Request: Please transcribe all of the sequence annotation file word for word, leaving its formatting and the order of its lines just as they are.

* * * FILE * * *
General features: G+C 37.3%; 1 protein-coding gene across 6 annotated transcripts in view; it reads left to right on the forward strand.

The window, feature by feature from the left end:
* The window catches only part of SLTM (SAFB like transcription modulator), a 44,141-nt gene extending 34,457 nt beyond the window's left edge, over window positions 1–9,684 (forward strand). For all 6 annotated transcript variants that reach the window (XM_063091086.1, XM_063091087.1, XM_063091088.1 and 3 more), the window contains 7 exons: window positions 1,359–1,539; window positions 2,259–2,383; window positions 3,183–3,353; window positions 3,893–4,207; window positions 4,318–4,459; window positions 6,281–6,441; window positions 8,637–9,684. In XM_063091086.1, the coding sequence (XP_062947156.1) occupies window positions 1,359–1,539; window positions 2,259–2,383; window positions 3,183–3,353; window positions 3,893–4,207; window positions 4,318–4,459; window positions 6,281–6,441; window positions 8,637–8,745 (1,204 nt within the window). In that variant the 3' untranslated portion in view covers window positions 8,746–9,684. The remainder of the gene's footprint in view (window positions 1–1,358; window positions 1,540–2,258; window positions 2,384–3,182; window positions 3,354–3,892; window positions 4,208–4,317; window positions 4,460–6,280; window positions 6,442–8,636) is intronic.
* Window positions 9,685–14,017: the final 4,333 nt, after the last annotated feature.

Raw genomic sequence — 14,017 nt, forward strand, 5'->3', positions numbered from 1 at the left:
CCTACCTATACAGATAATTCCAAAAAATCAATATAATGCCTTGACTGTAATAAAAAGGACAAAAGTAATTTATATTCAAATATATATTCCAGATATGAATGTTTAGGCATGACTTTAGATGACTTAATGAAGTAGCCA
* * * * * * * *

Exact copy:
General features: G+C 37.3%; 1 protein-coding gene across 6 annotated transcripts in view; it reads left to right on the forward strand.

The window, feature by feature from the left end:
* The window catches only part of SLTM (SAFB like transcription modulator), a 44,141-nt gene extending 34,457 nt beyond the window's left edge, over window positions 1–9,684 (forward strand). For all 6 annotated transcript variants that reach the window (XM_063091086.1, XM_063091087.1, XM_063091088.1 and 3 more), the window contains 7 exons: window positions 1,359–1,539; window positions 2,259–2,383; window positions 3,183–3,353; window positions 3,893–4,207; window positions 4,318–4,459; window positions 6,281–6,441; window positions 8,637–9,684. In XM_063091086.1, the coding sequence (XP_062947156.1) occupies window positions 1,359–1,539; window positions 2,259–2,383; window positions 3,183–3,353; window positions 3,893–4,207; window positions 4,318–4,459; window positions 6,281–6,441; window positions 8,637–8,745 (1,204 nt within the window). In that variant the 3' untranslated portion in view covers window positions 8,746–9,684. The remainder of the gene's footprint in view (window positions 1–1,358; window positions 1,540–2,258; window positions 2,384–3,182; window positions 3,354–3,892; window positions 4,208–4,317; window positions 4,460–6,280; window positions 6,442–8,636) is intronic.
* Window positions 9,685–14,017: the final 4,333 nt, after the last annotated feature.

Raw genomic sequence — 14,017 nt, forward strand, 5'->3', positions numbered from 1 at the left:
CCTACCTATACAGATAATTCCAAAAAATCAATATAATGCCTTGACTGTAATAAAAAGGACAAAAGTAATTTATATTCAAATATATATTCCAGATATGAATGTTTAGGCATGACTTTAGATGACTTAATGAAGTAGCCA